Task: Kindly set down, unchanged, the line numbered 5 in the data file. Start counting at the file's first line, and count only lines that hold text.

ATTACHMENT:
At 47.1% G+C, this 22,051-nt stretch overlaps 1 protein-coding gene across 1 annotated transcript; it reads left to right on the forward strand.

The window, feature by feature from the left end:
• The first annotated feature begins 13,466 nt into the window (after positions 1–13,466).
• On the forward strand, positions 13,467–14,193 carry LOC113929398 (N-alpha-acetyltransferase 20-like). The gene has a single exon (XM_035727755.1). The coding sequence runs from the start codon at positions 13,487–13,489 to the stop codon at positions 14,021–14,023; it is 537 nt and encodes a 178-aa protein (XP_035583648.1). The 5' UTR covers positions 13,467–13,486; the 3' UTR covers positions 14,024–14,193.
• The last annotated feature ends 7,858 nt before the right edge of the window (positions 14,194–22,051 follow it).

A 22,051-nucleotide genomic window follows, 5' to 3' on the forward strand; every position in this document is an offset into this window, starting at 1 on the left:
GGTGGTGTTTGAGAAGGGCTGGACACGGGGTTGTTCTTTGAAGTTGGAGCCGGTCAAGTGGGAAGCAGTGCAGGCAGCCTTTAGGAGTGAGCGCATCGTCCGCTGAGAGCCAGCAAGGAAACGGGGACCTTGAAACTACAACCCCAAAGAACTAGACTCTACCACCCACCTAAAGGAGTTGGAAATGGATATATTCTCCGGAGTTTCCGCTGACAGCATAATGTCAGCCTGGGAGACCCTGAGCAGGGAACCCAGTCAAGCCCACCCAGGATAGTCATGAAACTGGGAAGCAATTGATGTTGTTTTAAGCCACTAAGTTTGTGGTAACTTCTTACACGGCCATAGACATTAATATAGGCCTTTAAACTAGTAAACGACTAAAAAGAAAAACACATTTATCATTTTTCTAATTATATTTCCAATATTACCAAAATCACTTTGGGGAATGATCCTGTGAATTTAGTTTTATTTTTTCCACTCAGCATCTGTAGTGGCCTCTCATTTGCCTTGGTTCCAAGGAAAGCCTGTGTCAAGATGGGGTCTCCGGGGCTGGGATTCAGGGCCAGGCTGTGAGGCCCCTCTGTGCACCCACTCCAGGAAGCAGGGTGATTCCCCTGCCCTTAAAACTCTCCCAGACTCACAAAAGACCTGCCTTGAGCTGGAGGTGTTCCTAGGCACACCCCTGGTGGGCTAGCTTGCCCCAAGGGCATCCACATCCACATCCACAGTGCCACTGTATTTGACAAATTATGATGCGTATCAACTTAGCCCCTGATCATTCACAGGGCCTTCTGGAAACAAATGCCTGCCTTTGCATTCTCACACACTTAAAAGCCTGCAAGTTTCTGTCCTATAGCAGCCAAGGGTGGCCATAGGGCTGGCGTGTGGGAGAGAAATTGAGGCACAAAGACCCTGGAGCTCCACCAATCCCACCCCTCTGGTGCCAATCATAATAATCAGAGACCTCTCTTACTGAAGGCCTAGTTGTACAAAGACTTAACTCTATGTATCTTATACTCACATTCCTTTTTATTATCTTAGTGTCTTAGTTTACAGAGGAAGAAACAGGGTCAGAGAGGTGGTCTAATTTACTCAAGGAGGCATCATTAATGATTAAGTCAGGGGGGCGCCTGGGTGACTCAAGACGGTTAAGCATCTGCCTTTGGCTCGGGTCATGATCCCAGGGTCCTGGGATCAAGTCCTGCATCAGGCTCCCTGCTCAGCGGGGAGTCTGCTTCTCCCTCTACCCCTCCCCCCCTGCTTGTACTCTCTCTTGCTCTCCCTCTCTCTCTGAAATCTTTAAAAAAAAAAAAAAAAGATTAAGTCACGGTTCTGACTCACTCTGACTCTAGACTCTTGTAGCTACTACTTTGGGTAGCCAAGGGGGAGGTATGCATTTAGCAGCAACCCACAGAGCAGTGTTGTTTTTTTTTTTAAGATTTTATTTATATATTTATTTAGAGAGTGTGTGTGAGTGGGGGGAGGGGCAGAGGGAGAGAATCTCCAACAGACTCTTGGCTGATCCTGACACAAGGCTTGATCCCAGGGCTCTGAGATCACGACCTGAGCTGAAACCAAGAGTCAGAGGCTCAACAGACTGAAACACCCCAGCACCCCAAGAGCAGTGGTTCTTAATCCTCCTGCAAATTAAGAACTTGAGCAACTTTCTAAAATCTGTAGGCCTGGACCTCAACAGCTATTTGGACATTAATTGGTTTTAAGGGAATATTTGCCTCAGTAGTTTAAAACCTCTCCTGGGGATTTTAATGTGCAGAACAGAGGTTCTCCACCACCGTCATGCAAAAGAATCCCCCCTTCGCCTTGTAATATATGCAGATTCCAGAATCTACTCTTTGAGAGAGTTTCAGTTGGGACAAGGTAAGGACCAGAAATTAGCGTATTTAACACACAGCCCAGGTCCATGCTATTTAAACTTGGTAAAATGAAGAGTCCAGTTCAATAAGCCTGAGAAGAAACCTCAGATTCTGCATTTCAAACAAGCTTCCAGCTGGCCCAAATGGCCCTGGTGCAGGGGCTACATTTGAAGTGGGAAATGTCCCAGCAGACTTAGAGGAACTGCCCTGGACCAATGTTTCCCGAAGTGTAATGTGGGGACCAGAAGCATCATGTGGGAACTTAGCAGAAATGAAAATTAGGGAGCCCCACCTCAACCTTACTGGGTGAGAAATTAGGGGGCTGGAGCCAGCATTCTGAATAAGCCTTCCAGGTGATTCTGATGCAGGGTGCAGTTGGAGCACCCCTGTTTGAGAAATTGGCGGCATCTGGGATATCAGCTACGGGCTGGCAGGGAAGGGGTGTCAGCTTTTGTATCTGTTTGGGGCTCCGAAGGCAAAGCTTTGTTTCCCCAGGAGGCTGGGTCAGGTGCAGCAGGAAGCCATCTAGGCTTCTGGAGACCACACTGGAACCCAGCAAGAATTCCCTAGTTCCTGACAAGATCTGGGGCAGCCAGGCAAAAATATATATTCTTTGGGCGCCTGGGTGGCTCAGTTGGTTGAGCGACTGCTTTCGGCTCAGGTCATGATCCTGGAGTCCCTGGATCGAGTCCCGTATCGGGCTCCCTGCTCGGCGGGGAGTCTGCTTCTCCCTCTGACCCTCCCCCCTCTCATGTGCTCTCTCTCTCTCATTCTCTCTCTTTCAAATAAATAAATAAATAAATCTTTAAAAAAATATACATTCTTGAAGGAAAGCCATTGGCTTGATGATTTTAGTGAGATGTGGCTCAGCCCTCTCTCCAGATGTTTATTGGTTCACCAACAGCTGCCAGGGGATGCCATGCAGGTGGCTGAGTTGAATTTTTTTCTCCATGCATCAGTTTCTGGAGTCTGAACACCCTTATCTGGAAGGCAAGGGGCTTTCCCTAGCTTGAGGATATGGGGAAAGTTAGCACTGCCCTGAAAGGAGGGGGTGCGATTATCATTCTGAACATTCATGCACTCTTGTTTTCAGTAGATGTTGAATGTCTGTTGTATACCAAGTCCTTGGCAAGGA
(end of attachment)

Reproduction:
• The last annotated feature ends 7,858 nt before the right edge of the window (positions 14,194–22,051 follow it).